Medical Dictionary


noun mith·ri·da·tism \ˌmith-rə-ˈdāt-ˌiz-əm\

Medical Definition of mithridatism

  1. :  tolerance to a poison acquired by taking gradually increased doses of it

Biographical Note for mithridatism

Mithradates VI Eupator

\ˌmith-rə-ˈdāt-ēz-ˈsiks-ˈyü-pə-ˌtȯr\play (died 63 BC), king of Pontus. Mithradates the Great ruled from 120–63 BC. A great military leader, a brave warrior, and a cunning politician, he was one of the few serious threats to Roman domination in the ancient world. A revolt of his own soldiers led him to attempt to take his own life. According to legend, he was ever suspicious of treachery, so he had consumed doses of poison in increasingly greater amounts in order to build up a tolerance. When he vainly sought to commit suicide, he found that he had become totally immune to poison. He finally resorted to ordering a follower to stab him to death.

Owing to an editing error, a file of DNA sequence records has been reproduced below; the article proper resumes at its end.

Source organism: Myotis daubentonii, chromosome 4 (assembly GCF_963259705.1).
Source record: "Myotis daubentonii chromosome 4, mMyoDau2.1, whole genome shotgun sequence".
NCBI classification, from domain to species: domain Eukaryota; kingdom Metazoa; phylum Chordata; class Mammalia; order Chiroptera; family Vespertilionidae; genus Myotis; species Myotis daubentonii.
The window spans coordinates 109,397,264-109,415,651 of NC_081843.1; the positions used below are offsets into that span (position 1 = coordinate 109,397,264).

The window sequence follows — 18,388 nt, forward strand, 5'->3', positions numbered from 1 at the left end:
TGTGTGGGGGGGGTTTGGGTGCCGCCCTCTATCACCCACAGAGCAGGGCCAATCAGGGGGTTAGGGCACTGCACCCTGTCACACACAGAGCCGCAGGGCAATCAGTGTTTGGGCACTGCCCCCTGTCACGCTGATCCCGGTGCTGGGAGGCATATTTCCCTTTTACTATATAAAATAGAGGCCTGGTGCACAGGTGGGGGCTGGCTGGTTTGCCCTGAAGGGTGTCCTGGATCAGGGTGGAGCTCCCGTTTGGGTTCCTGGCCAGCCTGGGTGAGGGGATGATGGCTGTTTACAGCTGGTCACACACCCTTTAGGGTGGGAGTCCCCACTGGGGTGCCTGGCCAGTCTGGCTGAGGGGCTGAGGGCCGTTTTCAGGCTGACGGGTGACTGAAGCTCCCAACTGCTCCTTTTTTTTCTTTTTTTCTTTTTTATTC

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capable of being understood in two ways

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